Exercise 16: Buffer Overruns

This short exercise explores how a simple heap-based buffer overrun can affect application variables. It requires a Linux environment (WSL should work) and the GNU C compiler.

Be aware that buffer overruns can get considerably more serious than this simple example, particularly if they allow the attacker to inject shellcode into a remote server running with high privileges.


  1. Create a directory for this worksheet and download Makefile and testlogin.c into it.

    DO NOT LOOK AT THE SOURCE CODE, at least until you’ve completed the exercise. The challenge here is to figure out what is going on without reference to the code!

  2. Compile the program by entering make.

    The version that this creates is a reasonably realistic simulation of a login process, in which the user is required to enter a seven-character password. As with real logins, keypresses will not be echoed on-screen.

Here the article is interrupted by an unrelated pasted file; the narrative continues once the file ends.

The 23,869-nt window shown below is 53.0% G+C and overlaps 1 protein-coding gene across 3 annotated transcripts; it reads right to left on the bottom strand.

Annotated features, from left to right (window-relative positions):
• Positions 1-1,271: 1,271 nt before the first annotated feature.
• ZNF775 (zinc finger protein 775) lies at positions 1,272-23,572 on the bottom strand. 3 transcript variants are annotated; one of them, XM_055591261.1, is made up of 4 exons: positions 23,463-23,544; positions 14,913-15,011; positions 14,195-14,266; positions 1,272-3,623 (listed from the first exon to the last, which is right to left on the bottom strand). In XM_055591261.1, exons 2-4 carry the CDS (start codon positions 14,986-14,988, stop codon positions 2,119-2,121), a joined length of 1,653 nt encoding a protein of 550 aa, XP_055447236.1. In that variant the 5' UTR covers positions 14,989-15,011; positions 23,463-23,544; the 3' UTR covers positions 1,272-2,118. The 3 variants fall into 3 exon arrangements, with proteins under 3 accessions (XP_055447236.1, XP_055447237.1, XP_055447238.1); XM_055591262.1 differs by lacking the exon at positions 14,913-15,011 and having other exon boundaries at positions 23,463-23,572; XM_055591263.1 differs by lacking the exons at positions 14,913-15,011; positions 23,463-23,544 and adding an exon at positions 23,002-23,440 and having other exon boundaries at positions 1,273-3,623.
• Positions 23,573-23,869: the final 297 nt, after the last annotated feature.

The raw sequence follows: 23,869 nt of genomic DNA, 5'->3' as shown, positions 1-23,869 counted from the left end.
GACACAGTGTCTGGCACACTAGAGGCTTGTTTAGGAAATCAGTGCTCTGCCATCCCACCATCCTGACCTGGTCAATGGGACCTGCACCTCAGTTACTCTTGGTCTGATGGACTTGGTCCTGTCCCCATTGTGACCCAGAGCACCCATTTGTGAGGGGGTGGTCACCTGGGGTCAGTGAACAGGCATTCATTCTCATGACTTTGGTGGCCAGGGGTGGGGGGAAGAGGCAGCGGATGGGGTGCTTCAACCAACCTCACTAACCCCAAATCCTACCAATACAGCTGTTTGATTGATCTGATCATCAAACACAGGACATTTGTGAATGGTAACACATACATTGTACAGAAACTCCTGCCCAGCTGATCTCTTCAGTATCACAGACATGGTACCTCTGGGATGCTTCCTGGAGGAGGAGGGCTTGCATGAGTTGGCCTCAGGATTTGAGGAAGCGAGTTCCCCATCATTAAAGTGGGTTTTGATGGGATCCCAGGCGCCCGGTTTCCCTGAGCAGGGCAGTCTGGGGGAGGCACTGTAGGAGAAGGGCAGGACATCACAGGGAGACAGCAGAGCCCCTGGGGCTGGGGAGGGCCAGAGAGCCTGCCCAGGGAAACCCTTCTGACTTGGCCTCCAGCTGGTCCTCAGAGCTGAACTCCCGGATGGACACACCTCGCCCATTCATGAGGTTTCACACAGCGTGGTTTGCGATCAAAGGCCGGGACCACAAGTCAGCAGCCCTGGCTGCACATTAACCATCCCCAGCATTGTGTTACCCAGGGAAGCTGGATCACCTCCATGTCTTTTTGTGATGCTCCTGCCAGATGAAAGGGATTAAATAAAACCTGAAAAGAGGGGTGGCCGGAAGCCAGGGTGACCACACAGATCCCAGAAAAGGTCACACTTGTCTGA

You might find it easier to do the experiments below using a less realistic simulation, in which keypresses are echoed on-screen; if you want this version, compile the program with make vis instead. (The compiler helpfully issues a security warning here, which you can safely ignore, since we are deliberately trying to trigger the problem in this exercise!)

Running The Simulation

  1. Run the program by entering ./testlogin. Enter the real password, “penguin” (without the quotes). This should login you in successfully. If you try any other seven-letter words, login should fail.

  2. Try entering “xxxxxxx” - i.e., the letter ‘x’ repeated seven times. This, too, should be unsuccessful.

  3. Now try a ten-character password, again consisting only of the letter ‘x’. Increase the length to 15, then 20, then 25, etc. Keep going, increasing input length by five characters each time, until you see a change in program behaviour.

    Think about how this program might be making use of memory. Can you explain exactly what is going on here?